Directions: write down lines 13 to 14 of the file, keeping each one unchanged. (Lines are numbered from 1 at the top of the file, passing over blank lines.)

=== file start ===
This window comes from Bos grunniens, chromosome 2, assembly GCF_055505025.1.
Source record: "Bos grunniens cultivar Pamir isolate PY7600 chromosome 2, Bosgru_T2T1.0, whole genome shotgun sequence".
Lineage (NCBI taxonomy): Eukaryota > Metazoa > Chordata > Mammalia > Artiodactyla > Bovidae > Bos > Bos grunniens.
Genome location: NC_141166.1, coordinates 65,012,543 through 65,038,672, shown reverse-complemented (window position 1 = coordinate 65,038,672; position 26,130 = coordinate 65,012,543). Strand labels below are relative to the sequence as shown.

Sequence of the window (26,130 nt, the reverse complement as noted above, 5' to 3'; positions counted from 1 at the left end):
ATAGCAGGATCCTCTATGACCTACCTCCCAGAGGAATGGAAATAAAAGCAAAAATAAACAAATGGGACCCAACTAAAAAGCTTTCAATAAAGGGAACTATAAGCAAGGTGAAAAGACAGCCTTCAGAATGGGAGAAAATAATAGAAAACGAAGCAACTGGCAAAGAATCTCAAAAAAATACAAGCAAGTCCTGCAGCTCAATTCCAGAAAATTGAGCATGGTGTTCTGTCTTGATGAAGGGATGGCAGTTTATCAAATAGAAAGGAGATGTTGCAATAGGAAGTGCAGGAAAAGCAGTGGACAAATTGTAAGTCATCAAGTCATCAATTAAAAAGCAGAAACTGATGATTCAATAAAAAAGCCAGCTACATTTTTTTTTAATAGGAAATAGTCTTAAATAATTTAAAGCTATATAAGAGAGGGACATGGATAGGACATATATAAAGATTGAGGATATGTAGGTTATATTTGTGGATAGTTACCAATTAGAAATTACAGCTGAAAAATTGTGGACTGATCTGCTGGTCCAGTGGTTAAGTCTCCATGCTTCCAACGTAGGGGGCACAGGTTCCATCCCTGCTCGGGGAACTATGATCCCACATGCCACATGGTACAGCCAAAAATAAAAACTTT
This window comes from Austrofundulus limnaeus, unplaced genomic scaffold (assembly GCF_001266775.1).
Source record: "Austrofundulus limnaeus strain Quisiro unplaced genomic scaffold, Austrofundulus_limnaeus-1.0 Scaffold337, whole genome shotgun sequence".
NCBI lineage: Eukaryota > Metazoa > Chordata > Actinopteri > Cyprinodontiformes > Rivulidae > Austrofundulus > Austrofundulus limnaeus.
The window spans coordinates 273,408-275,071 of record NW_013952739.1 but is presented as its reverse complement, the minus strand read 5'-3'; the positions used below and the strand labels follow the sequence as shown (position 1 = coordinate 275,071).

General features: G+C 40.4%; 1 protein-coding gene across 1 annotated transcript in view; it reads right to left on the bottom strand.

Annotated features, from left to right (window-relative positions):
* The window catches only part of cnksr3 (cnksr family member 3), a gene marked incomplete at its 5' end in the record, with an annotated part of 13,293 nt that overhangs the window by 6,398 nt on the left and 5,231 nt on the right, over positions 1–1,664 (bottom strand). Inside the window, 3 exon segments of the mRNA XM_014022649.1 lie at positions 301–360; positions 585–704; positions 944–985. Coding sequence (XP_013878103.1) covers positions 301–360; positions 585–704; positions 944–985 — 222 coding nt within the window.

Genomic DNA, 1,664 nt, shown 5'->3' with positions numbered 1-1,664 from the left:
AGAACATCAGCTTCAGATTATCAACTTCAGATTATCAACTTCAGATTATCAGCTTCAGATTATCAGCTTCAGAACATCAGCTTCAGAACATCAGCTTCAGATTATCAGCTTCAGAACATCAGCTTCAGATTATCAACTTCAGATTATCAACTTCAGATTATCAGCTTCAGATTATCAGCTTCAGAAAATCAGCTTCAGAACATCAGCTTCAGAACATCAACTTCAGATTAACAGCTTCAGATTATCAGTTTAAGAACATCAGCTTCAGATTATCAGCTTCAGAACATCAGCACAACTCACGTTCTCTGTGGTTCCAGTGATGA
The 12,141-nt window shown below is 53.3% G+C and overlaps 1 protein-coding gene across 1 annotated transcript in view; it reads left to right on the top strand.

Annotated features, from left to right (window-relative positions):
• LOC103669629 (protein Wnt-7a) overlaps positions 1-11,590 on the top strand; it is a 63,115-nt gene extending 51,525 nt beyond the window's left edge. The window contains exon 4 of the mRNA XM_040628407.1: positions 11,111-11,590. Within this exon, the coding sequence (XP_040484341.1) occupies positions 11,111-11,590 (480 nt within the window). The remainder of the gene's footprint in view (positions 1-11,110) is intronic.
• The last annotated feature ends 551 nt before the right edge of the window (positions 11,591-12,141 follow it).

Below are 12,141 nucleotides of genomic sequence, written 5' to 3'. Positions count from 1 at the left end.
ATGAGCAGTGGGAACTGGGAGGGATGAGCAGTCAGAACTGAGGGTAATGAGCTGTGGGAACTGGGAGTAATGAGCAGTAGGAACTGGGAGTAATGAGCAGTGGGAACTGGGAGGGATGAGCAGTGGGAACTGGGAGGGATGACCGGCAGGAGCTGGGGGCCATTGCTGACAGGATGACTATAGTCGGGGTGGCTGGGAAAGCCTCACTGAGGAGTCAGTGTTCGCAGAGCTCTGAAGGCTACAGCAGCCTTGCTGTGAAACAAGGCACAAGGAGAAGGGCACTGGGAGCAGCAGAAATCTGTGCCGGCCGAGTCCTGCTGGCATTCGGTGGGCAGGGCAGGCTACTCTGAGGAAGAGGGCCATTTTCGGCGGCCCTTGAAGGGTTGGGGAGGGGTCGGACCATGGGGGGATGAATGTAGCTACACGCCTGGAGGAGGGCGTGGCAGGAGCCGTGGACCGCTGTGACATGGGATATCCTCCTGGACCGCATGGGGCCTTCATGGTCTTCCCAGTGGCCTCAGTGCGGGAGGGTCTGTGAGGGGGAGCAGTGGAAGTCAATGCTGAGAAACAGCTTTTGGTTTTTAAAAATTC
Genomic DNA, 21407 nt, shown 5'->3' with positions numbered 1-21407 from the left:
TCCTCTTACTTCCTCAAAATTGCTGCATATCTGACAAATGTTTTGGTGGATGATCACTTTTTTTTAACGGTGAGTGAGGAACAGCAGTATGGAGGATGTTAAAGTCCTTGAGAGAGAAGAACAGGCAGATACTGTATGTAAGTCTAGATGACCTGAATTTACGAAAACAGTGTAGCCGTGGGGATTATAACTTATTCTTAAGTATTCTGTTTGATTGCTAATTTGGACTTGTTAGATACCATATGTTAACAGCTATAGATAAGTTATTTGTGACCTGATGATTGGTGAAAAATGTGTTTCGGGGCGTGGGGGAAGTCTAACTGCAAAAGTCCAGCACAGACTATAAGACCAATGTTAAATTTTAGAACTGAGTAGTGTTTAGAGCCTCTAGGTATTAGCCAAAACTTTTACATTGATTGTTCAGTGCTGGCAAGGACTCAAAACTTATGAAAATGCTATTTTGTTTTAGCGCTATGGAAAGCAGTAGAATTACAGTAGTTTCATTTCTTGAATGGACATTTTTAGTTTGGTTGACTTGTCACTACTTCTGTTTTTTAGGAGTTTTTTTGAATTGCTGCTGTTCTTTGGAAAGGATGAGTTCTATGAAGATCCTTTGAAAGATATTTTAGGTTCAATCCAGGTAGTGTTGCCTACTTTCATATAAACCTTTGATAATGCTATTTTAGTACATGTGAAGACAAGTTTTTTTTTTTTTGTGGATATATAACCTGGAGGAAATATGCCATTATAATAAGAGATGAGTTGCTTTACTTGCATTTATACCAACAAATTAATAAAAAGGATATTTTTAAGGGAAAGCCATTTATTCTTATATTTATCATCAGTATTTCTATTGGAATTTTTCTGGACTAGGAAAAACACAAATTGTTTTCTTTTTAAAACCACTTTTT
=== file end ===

* The window catches only part of cnksr3 (cnksr family member 3), a gene marked incomplete at its 5' end in the record, with an annotated part of 13,293 nt that overhangs the window by 6,398 nt on the left and 5,231 nt on the right, over positions 1–1,664 (bottom strand). Inside the window, 3 exon segments of the mRNA XM_014022649.1 lie at positions 301–360; positions 585–704; positions 944–985. Coding sequence (XP_013878103.1) covers positions 301–360; positions 585–704; positions 944–985 — 222 coding nt within the window.

Genomic DNA, 1,664 nt, shown 5'->3' with positions numbered 1-1,664 from the left: